The Law Tech Clinic: Leading the way in Entrepreneurial Law Clinics


  • Jacqueline Weinberg Monash University
  • Ross Hyams Monash University



Globalisation, economic forces and technological advancements are changing the way law is practised. Clients are seeking innovative solutions to an increasingly broad range of legal challenges. They want greater connectivity and streamlined delivery of legal services. The rate of change has accelerated in response to remote working, with the digital maturity of legal firms advancing more rapidly than ever before, utilising technology such as electronic billing practices, digital mailrooms, e- discovery, digital document signing and workflow automation.

Newly developed and deployed legal technology within the sector has increased demand for lawyers with the skills to adapt and thrive in a technological environment. Law firms favour graduates with a ‘technology mindset’ and aptitude to think beyond the traditional professional services model. The Monash University Faculty of Law, one of the leading law schools in Australia with a pioneering clinical program, has established a Law Tech Clinic (LTC). The LTC provides a unique opportunity for students to work on real client matters and receive end-to-end industry input to develop client-ready applications.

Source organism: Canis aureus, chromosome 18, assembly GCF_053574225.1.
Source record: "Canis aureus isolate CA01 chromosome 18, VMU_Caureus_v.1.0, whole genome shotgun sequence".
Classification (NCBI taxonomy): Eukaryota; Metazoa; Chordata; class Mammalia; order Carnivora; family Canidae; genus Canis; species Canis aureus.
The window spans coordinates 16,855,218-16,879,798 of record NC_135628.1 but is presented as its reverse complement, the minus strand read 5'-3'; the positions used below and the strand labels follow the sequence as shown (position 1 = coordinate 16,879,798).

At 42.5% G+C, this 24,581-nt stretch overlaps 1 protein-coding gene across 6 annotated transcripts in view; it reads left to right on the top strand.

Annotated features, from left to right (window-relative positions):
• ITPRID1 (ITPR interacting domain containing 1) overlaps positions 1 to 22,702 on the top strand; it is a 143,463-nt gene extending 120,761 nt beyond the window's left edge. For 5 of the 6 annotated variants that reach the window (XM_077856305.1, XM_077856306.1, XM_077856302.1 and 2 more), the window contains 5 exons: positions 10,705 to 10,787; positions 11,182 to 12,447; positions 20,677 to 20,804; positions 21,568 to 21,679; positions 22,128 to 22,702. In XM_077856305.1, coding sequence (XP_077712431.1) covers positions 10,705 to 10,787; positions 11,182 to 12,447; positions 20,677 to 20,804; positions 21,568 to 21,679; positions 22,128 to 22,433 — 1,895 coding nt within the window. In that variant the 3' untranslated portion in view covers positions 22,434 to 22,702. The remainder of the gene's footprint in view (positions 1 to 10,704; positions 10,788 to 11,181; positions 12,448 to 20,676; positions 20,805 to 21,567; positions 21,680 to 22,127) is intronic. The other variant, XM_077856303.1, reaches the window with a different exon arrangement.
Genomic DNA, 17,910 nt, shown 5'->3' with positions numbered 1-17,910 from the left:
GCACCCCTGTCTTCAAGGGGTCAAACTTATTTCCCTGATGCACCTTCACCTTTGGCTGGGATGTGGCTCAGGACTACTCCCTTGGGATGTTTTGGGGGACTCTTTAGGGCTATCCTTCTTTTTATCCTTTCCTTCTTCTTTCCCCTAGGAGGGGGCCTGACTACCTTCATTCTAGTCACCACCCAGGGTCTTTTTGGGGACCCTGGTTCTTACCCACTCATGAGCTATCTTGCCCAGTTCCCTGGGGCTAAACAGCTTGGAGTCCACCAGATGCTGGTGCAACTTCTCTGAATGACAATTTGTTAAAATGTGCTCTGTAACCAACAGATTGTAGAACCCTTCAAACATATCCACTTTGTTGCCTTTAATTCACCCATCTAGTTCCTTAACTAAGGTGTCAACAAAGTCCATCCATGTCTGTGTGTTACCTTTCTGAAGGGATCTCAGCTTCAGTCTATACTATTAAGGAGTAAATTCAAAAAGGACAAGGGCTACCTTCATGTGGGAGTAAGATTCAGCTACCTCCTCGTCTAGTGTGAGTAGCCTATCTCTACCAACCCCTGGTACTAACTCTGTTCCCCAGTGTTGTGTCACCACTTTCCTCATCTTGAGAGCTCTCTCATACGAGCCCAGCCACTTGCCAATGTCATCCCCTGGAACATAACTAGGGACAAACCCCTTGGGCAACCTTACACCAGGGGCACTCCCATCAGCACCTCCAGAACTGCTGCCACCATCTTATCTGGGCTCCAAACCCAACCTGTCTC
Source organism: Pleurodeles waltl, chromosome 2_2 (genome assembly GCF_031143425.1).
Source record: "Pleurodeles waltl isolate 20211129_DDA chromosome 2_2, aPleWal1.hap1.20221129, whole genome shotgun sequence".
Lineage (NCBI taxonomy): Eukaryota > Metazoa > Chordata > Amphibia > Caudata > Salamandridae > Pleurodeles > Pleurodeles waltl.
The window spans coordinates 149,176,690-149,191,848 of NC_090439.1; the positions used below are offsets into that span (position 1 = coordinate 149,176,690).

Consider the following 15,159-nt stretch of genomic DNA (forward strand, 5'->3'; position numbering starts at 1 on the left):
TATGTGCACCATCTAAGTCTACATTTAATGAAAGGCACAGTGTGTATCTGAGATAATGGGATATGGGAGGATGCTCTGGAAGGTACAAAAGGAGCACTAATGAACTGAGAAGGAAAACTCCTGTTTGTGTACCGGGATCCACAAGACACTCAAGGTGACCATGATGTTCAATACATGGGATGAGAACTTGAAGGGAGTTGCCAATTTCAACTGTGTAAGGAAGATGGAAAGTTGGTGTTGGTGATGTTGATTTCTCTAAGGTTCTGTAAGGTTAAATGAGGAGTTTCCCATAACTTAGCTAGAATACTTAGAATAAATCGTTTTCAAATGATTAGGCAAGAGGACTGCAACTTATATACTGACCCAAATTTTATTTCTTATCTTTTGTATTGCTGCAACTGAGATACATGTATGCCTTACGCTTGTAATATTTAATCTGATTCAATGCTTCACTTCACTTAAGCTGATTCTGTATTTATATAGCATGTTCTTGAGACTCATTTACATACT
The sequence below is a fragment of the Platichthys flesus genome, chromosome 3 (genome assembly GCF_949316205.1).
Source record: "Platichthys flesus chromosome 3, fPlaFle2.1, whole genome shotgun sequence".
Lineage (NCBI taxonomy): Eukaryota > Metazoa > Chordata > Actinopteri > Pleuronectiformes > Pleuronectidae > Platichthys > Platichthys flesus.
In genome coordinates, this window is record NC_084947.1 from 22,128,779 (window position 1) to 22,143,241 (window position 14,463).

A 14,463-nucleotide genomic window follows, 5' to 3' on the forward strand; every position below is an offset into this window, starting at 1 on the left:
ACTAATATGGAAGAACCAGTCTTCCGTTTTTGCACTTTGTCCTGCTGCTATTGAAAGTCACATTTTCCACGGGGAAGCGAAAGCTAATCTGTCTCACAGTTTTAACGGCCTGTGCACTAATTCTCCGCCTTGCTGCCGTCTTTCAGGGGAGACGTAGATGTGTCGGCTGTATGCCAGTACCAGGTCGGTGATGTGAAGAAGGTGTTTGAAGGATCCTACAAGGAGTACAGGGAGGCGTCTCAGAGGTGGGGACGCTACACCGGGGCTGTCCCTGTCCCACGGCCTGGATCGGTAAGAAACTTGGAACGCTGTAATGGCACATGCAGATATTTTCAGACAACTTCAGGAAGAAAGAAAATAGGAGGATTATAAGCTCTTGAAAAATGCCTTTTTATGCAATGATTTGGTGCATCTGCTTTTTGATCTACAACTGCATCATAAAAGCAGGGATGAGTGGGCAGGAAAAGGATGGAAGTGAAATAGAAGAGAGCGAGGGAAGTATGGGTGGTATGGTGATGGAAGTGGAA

This paper describes the LTC’s structure and how the clinic is designed to educate students on the changing demands of the legal industry, providing practical knowledge on legal technology usage to advance legal services. This paper outlines how the LTC enables students to develop professional and practical legal skills that will help them become successful entrepreneurial lawyers, adept at integrating technology with innovative legal services. Further, this paper demonstrates how the Monash Clinical Program, with a strong focus on best practice in clinical legal education, provides a perfect forum to run such a clinic. We demonstrate how students work with technological systems to assist industry partners, law firms and other organisations and provide accessible legal services to their clients.2 Finally, this paper highlights how the LTC educates students on technological advances in legal practice, equipping them with frameworks for the knowledge, skills and attributes to be technologically proficient future legal practitioners. Although this discussion is in the Australian context, it can also apply to other jurisdictions as the associated issues with legal technology and its effects on legal practice are occurring globally.




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